Contact width measuring systems are based on the application of physical contact between the measured workpiece and a transducer which converts the measured width into another physical parameter that is usually an electrical signal.
The optical dimensional measurements can be accomplished by the following methods:
- Comparison method.
- Survey method.
- Combined method.
Comparison Method of Width Measurement - A width measuring system based on the comparison method evaluates the image of an object that is projected by an optical system of known magnification onto a graduated standard. With a known focal length of the camera lens and distance between the object and camera, the dimensions of the image can be related to the real size of the object.
The comparison method is used in the slab width and thickness measuring system that was developed by Broken Hill Proprietary Co. (BHP), Australia. Figure 11. illustrates the geometry of the slab width and thickness measurement that was utilized in this two camera system. The measured slab width w and thickness h can be given by the following equations:
Survey Method of Width Measurement - The survey method of width measurement is based on the measurement of the angle subtended by an object's boundaries and the calculation of the object's dimensions by triangulation. This method is employed in the UPL-Scanex system, which incorporates a flying image technique. In this system, as shown in Fig. 12, the image of the product to be measured is scanned across a detector that produces a scan signal which is a variation of voltage with time. After further processing, the scan signal is converted into a square pulse that is proportional to the product dimension. To reduce distance errors, two cameras are used to set the nominal width of the material, one for each edge of the material being measured. The deviations of the material width from the set nominal width are detected with the scanning cameras.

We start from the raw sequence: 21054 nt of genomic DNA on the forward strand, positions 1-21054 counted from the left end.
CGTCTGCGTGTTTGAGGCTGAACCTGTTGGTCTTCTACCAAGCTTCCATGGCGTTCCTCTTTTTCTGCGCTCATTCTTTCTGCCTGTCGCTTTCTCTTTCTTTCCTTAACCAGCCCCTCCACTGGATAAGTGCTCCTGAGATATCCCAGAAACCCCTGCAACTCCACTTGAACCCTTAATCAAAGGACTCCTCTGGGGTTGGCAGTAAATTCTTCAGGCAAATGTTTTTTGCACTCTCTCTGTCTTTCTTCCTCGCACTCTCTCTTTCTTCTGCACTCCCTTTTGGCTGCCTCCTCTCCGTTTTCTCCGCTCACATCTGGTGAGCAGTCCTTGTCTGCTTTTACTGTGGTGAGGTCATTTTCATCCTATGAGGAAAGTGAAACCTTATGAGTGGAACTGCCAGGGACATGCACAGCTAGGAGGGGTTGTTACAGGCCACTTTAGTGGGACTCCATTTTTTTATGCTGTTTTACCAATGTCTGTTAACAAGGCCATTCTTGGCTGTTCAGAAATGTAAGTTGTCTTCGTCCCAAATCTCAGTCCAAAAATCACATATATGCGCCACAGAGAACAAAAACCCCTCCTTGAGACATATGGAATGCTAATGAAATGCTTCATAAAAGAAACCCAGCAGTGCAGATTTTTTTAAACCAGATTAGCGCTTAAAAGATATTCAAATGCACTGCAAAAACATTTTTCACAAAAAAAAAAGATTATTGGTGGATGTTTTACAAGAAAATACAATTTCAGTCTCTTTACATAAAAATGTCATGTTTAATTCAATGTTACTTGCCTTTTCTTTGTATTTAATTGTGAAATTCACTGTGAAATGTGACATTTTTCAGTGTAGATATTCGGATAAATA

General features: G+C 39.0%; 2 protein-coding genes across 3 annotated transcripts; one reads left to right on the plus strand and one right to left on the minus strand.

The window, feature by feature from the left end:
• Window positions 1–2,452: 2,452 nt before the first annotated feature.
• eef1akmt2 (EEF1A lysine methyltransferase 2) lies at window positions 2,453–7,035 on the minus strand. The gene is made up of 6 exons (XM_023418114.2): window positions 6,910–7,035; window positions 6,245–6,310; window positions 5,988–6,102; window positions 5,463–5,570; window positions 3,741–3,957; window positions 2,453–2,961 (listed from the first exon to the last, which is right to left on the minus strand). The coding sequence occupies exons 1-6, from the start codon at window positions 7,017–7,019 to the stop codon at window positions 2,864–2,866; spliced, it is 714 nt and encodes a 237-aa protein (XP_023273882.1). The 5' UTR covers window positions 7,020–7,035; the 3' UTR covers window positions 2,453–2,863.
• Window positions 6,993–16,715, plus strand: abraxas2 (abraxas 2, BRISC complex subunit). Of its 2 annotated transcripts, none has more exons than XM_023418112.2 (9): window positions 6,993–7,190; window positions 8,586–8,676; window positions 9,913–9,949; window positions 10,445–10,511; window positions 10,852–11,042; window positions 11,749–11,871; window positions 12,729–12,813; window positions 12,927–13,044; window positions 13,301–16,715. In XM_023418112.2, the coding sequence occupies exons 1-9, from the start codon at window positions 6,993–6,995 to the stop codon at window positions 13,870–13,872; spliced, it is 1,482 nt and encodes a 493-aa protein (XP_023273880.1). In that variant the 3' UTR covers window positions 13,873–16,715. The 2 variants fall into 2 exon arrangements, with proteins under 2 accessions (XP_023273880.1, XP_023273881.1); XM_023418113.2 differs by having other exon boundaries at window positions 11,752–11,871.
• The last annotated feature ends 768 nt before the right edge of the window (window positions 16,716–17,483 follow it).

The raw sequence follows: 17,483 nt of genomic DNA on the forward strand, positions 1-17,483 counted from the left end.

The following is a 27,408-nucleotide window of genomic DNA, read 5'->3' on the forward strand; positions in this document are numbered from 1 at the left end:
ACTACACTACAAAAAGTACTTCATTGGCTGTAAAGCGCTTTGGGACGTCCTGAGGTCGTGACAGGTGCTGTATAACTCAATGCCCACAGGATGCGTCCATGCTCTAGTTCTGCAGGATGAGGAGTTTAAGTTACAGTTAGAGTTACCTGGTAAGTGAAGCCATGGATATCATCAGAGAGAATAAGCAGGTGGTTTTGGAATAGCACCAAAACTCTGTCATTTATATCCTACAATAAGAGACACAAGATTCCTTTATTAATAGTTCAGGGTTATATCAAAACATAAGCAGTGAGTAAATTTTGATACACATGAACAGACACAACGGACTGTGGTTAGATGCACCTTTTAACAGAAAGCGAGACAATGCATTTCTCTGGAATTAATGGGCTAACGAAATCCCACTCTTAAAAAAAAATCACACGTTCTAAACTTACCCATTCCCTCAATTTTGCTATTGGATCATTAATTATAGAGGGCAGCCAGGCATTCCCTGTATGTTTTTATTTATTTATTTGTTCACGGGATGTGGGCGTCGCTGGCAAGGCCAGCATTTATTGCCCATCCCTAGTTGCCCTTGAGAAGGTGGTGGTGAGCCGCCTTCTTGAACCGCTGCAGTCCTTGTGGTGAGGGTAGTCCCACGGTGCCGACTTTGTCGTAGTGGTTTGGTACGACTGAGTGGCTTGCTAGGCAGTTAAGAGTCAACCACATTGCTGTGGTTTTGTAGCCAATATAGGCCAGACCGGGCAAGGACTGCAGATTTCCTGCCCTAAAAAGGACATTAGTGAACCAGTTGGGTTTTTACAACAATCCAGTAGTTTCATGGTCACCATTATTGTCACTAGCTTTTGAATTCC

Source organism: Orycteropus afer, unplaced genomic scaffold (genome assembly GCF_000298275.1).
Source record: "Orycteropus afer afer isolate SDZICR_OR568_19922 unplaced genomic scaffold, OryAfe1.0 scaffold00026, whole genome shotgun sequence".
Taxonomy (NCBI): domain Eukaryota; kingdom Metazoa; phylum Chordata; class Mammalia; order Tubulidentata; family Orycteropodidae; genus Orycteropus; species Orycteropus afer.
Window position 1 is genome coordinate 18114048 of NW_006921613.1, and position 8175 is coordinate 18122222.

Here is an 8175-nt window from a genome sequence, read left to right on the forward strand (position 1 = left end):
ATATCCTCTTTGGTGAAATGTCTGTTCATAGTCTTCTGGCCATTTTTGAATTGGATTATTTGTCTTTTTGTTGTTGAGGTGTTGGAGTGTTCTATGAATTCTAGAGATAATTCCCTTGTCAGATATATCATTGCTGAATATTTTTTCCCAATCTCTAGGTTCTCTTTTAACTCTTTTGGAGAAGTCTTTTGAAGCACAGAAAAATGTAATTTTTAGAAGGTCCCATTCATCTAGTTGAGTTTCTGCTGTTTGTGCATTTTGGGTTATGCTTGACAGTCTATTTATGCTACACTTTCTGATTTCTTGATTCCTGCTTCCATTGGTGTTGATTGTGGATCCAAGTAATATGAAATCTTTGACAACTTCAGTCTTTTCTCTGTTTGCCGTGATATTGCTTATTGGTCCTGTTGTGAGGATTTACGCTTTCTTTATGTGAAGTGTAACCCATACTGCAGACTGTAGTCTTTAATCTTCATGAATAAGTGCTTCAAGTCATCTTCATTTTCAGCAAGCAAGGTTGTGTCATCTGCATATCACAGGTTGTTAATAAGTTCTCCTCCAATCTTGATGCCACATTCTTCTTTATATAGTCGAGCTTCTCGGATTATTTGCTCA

Fig. 11 Comparison method of width and thickness measurement utilized in BHP system.
Combined Method of Width Measurement - The main disadvantage of both the comparison and survey methods of width measurement is that with a tilted workpiece, the optical system sees only its projection onto a plane that is normal to the optical axis. Therefore, that projection no longer indicates the correct workpiece width. Thus, errors are caused because the optical system is unable to discover the position of the object in space.
Fig. 12 UPL-Scanex system utilizing survey method of width measurement.
Fig. 13 Combined method of width measurement utilized in Accuband width gage.
To make the width measurement independent of the workpiece position, the combined method of width measurement utilizes the stereoscopic principle of measurement. This principle is employed in the Accuband width gage that was developed by George Kelk, Ltd., Canada. As shown in Fig. 13, the positions of A and B of each edge of the slab are detected with two cameras. Since the distance d between the cameras is fixed, the distance between the points A and B can be calculated by the triangulation method with the use of the measured values of the angles a', a", b', and b". At the height of the scanner unit, approximately 4.5 meters (14.8 ft) above the mill roller table, the accuracy of the Accuband gage in measuring the 2000 mm wide strip is reportedly Â± 1 mm.
Width Gage with Horizontal Optical Beams - Figure 14 depicts a laser type width gage that was developed by Kawasaki Steel, Japan. In this gage, the optical beams are transmitted in a horizontal plane. A ray of helium-neon laser beam is cast onto the surface to be measured at an angle of incidence of approximately 2.5Âº. Light is reflected from this surface and is dispersed mainly in the direction of the angle of reflection equal to the angle of incidence.